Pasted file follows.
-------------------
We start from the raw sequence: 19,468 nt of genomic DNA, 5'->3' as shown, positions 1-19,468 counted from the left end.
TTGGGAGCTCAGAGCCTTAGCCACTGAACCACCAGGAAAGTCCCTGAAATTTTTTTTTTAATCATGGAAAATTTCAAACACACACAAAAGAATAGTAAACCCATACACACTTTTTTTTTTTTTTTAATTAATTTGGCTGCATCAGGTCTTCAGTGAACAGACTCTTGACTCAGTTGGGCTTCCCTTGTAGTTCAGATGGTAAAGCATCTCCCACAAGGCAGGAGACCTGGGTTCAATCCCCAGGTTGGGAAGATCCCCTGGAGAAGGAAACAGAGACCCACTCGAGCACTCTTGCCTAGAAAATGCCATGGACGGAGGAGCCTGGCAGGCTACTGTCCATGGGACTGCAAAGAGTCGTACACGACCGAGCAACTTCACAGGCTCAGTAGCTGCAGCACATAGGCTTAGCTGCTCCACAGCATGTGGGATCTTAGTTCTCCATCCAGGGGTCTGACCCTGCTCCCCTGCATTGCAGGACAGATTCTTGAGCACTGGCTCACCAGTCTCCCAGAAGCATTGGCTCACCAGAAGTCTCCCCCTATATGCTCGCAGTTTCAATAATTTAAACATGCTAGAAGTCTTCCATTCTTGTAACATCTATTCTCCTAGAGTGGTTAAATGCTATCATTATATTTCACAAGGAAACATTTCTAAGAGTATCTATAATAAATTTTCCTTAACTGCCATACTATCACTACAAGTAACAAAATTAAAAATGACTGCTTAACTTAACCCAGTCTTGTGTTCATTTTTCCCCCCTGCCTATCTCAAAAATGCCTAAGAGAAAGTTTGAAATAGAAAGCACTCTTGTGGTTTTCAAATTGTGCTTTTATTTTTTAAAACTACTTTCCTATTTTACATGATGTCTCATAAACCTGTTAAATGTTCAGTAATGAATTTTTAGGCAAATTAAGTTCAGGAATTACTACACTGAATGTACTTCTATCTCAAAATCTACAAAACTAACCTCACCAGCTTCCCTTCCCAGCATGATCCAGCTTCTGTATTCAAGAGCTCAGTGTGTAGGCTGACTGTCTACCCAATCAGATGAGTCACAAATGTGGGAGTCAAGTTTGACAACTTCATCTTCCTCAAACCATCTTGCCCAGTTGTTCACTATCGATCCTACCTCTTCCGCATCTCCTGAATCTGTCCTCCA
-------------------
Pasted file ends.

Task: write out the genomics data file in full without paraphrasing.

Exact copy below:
We start from the raw sequence: 19,468 nt of genomic DNA, 5'->3' as shown, positions 1-19,468 counted from the left end.
TTGGGAGCTCAGAGCCTTAGCCACTGAACCACCAGGAAAGTCCCTGAAATTTTTTTTTTAATCATGGAAAATTTCAAACACACACAAAAGAATAGTAAACCCATACACACTTTTTTTTTTTTTTTAATTAATTTGGCTGCATCAGGTCTTCAGTGAACAGACTCTTGACTCAGTTGGGCTTCCCTTGTAGTTCAGATGGTAAAGCATCTCCCACAAGGCAGGAGACCTGGGTTCAATCCCCAGGTTGGGAAGATCCCCTGGAGAAGGAAACAGAGACCCACTCGAGCACTCTTGCCTAGAAAATGCCATGGACGGAGGAGCCTGGCAGGCTACTGTCCATGGGACTGCAAAGAGTCGTACACGACCGAGCAACTTCACAGGCTCAGTAGCTGCAGCACATAGGCTTAGCTGCTCCACAGCATGTGGGATCTTAGTTCTCCATCCAGGGGTCTGACCCTGCTCCCCTGCATTGCAGGACAGATTCTTGAGCACTGGCTCACCAGTCTCCCAGAAGCATTGGCTCACCAGAAGTCTCCCCCTATATGCTCGCAGTTTCAATAATTTAAACATGCTAGAAGTCTTCCATTCTTGTAACATCTATTCTCCTAGAGTGGTTAAATGCTATCATTATATTTCACAAGGAAACATTTCTAAGAGTATCTATAATAAATTTTCCTTAACTGCCATACTATCACTACAAGTAACAAAATTAAAAATGACTGCTTAACTTAACCCAGTCTTGTGTTCATTTTTCCCCCCTGCCTATCTCAAAAATGCCTAAGAGAAAGTTTGAAATAGAAAGCACTCTTGTGGTTTTCAAATTGTGCTTTTATTTTTTAAAACTACTTTCCTATTTTACATGATGTCTCATAAACCTGTTAAATGTTCAGTAATGAATTTTTAGGCAAATTAAGTTCAGGAATTACTACACTGAATGTACTTCTATCTCAAAATCTACAAAACTAACCTCACCAGCTTCCCTTCCCAGCATGATCCAGCTTCTGTATTCAAGAGCTCAGTGTGTAGGCTGACTGTCTACCCAATCAGATGAGTCACAAATGTGGGAGTCAAGTTTGACAACTTCATCTTCCTCAAACCATCTTGCCCAGTTGTTCACTATCGATCCTACCTCTTCCGCATCTCCTGAATCTGTCCTCCA